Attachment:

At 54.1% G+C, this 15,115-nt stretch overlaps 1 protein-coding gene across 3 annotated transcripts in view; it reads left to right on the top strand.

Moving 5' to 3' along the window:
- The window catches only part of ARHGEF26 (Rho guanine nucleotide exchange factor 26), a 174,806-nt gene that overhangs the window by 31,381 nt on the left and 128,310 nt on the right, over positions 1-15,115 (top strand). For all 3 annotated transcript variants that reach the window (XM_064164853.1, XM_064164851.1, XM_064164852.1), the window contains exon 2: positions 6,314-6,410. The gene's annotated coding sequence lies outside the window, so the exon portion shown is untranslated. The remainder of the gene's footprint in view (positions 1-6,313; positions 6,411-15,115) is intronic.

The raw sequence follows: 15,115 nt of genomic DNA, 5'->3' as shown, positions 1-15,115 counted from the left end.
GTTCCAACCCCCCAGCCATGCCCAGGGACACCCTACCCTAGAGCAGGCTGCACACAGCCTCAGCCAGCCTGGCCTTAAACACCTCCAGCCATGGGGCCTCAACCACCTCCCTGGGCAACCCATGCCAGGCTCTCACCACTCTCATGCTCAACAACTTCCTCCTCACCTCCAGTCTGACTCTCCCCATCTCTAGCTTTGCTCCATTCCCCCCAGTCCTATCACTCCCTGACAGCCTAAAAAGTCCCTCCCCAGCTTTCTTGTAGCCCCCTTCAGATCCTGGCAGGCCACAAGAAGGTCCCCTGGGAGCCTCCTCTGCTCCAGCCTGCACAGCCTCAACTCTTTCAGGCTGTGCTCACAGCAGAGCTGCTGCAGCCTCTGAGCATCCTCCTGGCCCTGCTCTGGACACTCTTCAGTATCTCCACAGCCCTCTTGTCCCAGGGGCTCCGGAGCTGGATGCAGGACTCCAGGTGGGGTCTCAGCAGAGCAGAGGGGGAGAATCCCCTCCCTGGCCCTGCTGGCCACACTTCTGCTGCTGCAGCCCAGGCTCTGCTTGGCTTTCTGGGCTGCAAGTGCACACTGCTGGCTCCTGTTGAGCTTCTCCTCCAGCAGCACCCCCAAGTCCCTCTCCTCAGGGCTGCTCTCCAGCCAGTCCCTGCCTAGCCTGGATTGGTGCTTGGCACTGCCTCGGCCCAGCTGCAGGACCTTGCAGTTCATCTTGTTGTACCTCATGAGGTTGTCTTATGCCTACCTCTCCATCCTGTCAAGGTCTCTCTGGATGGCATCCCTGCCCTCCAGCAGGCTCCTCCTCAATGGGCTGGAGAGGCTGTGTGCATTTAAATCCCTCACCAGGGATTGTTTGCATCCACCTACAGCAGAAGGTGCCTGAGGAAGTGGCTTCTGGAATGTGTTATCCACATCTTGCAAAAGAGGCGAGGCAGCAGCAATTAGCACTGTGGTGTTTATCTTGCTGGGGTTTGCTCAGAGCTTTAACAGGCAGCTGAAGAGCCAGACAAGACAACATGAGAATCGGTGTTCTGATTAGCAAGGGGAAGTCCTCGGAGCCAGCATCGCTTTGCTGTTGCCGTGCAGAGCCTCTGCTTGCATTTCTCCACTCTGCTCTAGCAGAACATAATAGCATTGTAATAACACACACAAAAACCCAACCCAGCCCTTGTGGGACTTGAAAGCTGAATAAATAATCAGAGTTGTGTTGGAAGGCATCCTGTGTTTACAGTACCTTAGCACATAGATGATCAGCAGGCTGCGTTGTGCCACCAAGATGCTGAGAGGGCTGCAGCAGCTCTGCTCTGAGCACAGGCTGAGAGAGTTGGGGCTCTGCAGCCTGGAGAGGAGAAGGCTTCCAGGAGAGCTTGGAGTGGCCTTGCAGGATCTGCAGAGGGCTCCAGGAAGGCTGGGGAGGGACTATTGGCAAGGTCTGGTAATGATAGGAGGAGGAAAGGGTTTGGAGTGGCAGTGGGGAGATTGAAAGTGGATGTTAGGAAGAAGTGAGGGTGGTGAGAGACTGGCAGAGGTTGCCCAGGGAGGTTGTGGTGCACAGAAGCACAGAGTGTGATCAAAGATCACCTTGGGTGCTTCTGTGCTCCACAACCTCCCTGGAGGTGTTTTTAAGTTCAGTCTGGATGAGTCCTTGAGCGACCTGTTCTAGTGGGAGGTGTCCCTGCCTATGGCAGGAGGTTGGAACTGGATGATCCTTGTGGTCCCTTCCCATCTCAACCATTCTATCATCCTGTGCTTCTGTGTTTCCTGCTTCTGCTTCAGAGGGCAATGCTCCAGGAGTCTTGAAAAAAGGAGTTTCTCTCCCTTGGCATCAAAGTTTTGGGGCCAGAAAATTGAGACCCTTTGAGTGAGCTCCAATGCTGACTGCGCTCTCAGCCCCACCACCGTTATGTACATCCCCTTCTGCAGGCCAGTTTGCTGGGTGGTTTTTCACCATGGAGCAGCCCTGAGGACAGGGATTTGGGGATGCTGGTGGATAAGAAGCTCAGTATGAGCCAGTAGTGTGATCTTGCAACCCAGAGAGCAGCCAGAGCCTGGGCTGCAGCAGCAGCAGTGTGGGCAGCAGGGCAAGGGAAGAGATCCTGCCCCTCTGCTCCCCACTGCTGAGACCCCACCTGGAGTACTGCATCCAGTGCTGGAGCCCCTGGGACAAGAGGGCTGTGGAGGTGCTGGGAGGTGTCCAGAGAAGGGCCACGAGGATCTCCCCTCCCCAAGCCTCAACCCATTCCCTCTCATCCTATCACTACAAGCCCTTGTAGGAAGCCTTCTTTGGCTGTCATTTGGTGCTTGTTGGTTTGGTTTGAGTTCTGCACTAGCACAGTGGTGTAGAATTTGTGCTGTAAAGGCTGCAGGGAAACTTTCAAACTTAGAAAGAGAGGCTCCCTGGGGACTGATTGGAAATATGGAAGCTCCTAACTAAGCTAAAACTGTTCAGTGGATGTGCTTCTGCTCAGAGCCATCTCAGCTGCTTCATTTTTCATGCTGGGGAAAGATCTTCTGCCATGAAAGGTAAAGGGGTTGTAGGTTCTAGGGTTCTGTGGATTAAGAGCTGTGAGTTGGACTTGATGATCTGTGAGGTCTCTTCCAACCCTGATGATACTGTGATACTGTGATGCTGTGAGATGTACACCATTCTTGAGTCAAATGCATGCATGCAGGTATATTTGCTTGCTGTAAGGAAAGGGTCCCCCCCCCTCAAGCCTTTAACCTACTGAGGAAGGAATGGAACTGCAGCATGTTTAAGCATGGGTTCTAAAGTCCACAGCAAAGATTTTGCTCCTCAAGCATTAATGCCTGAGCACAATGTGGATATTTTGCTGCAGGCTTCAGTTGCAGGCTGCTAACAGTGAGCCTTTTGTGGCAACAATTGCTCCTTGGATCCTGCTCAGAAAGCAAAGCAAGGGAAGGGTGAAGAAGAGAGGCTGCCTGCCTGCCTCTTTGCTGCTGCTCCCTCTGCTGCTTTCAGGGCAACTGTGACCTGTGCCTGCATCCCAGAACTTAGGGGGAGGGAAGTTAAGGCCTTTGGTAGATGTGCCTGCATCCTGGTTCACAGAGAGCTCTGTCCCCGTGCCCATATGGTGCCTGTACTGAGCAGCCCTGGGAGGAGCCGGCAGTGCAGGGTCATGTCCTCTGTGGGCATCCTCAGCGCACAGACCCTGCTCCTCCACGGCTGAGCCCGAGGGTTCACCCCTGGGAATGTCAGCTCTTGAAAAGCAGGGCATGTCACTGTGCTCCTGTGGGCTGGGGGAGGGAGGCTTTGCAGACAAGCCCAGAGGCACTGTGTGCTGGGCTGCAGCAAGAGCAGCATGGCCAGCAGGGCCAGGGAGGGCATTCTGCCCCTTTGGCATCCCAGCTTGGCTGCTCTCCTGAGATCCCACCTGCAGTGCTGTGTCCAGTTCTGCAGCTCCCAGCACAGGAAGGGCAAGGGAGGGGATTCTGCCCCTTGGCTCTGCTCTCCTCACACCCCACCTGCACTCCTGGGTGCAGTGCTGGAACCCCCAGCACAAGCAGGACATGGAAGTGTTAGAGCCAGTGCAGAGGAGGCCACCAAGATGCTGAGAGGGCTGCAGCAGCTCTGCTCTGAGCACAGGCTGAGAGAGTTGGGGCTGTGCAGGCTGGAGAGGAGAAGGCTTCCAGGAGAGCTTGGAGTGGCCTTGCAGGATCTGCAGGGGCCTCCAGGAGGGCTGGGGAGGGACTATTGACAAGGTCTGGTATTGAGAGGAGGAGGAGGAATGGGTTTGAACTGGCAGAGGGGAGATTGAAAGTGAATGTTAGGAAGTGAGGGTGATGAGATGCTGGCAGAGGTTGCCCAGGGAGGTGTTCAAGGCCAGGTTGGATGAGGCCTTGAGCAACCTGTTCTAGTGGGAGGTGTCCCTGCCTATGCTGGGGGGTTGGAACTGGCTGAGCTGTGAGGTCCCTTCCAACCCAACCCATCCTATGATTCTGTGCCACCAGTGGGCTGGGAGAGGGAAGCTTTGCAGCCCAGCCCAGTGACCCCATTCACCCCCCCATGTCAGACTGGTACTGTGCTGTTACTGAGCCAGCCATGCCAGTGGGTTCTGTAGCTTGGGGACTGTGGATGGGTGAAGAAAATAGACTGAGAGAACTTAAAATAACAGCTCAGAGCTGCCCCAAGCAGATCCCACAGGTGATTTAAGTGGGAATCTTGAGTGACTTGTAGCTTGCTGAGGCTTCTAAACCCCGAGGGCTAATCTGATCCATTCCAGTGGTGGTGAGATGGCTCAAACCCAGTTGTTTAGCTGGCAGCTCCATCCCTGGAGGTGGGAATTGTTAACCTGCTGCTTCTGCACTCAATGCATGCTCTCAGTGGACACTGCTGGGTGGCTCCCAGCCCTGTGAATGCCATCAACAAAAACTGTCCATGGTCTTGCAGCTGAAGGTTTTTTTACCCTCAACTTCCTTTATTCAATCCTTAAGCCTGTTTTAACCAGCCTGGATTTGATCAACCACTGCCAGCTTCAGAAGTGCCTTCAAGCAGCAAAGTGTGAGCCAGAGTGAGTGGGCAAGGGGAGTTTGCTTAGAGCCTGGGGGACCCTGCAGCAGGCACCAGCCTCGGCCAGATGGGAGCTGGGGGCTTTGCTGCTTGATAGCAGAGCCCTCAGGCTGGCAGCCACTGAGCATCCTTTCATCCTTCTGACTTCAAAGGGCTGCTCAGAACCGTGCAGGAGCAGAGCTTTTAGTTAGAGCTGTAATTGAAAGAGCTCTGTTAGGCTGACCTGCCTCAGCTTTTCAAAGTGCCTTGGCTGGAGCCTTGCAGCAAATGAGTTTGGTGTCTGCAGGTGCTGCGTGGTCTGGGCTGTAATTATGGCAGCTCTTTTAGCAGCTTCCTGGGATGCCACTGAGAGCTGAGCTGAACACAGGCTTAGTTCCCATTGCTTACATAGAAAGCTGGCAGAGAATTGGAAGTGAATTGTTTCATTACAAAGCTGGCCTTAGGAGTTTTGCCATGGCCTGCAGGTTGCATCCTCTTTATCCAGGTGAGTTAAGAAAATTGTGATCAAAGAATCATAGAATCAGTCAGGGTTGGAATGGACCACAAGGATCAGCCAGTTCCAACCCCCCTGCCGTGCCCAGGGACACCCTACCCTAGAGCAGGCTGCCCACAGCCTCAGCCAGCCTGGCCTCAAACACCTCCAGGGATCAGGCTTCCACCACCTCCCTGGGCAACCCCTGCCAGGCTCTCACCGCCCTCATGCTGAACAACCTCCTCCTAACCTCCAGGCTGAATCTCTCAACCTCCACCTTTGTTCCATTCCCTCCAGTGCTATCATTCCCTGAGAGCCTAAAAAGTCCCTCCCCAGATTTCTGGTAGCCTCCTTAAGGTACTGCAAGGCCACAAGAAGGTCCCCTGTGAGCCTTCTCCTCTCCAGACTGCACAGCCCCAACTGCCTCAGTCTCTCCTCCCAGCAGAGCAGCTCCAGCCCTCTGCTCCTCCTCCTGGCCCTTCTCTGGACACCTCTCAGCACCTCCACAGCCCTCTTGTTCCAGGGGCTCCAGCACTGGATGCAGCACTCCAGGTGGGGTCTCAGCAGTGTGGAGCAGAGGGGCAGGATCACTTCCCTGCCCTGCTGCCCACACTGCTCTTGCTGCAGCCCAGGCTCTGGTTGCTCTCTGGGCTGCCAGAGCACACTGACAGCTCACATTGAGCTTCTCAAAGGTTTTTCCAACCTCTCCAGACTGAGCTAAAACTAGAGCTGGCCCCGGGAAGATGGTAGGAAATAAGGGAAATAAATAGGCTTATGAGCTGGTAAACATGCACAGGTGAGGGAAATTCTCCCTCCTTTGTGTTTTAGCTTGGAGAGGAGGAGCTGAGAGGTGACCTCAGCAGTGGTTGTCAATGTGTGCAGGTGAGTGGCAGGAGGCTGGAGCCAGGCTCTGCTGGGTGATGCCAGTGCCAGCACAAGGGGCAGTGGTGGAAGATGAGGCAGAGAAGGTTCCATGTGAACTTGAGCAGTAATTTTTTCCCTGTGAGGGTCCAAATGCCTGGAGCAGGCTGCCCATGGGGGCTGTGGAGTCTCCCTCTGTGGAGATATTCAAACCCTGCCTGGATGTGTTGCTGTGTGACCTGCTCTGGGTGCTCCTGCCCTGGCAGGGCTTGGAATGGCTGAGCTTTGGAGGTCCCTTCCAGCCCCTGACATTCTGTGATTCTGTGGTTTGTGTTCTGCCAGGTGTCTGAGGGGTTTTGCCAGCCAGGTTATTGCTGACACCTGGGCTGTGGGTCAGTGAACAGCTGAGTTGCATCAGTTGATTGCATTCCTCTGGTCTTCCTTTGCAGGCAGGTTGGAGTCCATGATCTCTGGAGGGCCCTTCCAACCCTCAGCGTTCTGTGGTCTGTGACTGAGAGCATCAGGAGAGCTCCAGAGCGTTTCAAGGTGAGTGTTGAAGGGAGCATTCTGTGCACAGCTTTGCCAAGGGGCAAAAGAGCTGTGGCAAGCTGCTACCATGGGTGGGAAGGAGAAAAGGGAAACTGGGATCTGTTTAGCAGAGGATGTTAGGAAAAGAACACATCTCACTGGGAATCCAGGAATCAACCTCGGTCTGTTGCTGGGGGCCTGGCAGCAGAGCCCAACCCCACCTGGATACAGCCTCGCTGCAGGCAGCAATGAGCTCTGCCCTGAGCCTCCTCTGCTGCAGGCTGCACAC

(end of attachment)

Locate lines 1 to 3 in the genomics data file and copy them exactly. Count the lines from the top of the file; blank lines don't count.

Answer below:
At 54.1% G+C, this 15,115-nt stretch overlaps 1 protein-coding gene across 3 annotated transcripts in view; it reads left to right on the top strand.

Moving 5' to 3' along the window:
- The window catches only part of ARHGEF26 (Rho guanine nucleotide exchange factor 26), a 174,806-nt gene that overhangs the window by 31,381 nt on the left and 128,310 nt on the right, over positions 1-15,115 (top strand). For all 3 annotated transcript variants that reach the window (XM_064164853.1, XM_064164851.1, XM_064164852.1), the window contains exon 2: positions 6,314-6,410. The gene's annotated coding sequence lies outside the window, so the exon portion shown is untranslated. The remainder of the gene's footprint in view (positions 1-6,313; positions 6,411-15,115) is intronic.